I am at peace with waiting for the thaw.


First sprouts of new season crocus
find their way through ice crystaled soil

from winter’s last exhalation on the loam.
In one last stand of frigid breath tiny purple

buds on thin stalks reach to the glow of
warmth, life promised. We slip in through

a tiny crack. A murmuration beckons,
miniscule as the opening. Fragile as the

frost we blossom fearless in His espousal,
His avowal of spring awaits.


Author’s Note:

We walk on slippery ground. We hear voices calling to us, but which one to choose? Ego must stand aside, make room for spring. We pass through darkness, but there is light, always. We enter, fragile, easily broken. But His warmth is promised. Blessings.

My Couch/8

My office couch is a resting place,
not for weary bones after long days, or
curled limbs cradling books of adventures
to be joined. But more often for mail
needing attention, tomes calling for their
shelves, mending awaiting nimble fingers,
notes to be answered. The cushions ignored,
comfort buried in worry.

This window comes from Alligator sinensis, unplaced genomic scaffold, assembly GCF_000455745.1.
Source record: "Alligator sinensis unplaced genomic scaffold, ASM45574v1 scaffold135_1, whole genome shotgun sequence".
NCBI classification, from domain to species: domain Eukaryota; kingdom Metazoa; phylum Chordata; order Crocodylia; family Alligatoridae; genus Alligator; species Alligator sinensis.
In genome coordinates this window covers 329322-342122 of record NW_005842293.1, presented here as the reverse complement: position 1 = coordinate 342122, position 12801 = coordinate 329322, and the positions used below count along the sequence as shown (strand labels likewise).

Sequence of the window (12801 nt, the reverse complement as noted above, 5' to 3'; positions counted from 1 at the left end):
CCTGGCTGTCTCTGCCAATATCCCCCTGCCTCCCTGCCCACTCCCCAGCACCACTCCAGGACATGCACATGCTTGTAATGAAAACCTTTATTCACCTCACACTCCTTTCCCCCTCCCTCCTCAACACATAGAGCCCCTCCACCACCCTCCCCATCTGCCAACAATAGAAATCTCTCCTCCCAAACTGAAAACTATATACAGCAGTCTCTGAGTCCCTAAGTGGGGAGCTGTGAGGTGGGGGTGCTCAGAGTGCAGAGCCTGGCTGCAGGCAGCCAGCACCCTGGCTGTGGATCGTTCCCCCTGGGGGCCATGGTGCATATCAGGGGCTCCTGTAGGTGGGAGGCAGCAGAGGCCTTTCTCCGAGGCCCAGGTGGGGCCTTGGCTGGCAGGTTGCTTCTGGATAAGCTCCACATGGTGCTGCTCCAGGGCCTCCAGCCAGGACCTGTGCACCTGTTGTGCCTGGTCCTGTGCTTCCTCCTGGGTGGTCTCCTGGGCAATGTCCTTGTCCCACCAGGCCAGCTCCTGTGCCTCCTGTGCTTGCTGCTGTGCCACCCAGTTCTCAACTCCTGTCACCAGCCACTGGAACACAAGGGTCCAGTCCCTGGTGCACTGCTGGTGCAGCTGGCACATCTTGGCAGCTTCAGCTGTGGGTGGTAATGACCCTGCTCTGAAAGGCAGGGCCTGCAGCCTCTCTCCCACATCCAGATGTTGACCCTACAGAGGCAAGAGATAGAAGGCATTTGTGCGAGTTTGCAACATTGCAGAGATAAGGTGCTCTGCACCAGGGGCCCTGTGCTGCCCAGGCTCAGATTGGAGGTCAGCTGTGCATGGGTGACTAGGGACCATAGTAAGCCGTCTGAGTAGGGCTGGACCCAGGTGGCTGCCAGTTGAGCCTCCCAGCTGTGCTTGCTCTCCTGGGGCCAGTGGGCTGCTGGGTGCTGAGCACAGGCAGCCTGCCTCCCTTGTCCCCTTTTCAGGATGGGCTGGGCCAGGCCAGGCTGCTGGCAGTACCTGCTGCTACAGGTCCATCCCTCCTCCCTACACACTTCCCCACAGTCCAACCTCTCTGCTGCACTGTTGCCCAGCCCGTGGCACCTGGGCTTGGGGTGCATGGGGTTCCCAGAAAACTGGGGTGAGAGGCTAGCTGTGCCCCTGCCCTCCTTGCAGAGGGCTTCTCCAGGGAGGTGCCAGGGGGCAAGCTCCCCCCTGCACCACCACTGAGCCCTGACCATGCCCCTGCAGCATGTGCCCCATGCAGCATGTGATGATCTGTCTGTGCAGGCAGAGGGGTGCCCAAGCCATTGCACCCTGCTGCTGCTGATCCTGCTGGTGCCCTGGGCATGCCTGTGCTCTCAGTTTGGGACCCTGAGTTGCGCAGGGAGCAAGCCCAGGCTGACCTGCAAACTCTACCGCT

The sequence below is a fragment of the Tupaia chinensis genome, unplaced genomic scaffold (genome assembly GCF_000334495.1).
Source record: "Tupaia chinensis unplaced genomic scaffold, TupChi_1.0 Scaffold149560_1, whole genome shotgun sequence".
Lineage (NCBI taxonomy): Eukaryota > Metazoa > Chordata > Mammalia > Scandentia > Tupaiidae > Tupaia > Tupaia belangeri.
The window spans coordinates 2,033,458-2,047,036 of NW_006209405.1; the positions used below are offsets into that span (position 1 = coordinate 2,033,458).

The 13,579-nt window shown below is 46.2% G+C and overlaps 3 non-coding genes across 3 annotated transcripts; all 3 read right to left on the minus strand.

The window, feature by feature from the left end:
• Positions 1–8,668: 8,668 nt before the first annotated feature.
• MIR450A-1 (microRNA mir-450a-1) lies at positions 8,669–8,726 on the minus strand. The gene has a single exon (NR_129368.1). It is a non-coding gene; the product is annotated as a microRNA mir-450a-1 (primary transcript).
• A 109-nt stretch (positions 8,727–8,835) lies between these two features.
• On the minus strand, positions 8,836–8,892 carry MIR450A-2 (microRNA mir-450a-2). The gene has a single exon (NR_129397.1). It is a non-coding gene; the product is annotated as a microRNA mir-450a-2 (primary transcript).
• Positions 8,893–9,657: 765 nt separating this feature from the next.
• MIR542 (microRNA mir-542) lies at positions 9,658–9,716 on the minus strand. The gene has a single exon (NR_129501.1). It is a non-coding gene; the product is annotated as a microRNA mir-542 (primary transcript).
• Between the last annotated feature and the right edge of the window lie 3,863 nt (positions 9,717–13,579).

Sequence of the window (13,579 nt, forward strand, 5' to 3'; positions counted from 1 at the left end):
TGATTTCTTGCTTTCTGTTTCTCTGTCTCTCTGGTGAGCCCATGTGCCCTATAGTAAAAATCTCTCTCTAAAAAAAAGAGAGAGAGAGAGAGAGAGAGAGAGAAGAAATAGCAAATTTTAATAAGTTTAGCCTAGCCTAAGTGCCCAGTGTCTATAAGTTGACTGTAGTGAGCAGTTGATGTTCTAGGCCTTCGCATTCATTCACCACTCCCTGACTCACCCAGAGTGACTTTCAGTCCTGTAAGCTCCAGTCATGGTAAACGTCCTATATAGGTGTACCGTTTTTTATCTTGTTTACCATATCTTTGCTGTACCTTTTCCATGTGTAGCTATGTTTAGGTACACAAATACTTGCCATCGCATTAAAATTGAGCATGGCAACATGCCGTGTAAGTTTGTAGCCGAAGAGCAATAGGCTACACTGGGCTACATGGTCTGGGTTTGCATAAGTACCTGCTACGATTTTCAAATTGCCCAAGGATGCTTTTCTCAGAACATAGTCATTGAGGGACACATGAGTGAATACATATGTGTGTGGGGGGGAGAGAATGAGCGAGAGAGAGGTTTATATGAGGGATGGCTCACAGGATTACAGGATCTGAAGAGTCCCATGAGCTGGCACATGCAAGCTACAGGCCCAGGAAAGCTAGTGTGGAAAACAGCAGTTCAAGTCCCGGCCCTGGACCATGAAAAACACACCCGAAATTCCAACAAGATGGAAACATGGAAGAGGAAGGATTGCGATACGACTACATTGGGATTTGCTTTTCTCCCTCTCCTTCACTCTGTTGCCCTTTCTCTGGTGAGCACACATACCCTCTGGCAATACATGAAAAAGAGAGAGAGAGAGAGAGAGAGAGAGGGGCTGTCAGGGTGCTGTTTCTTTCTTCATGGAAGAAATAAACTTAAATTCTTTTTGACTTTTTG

When the hodgepodge begins its spread
to the floor I scold myself as impatient
mother to shameful child and resolvedly
begin the sort. Trash bag gap-mouthed
ready to swallow once vital, now shrugged
off trifles without a second thought, I wonder
why I fear the beggarly litter when grace and
love are buried so deeply under daily agenda.

In the peace of clearance, in quieted space
of tasks released, I see the opening,
voluminous, bigger than clutter could
ever shroud. Arms welcome rest to lay
my head, put up my feet to still myself and
hear his call, let him cradle me, his beloved.

Author’s note:

I am not a fisherman.

My study of the Gospel of Thomas took a break through the Advent and Christmas seasons followed by my project with Brigid of Kildare and Imbolc. With Lent looming, I decided it is time to return to Thomas for a bit.

I am on Logion 8 and the image of fishing left me cold. I attempted it, the logion not fishing,  a while back during a small breath of space between the two seasons. I was stumped.

Thomas O. Lambdin’s translation from  the Gnostic Society Library:

(8) And he said, “The man is like a wise fisherman who cast his net into the sea and drew it up from the sea full of small fish. Among them the wise fisherman found a fine large fish. He threw all the small fish back into the sea and chose the large fish without difficulty. Whoever has ears to hear, let him hear.

I decided to approach Logion 8 one more time through Lectio Divina on my cleared-off couch.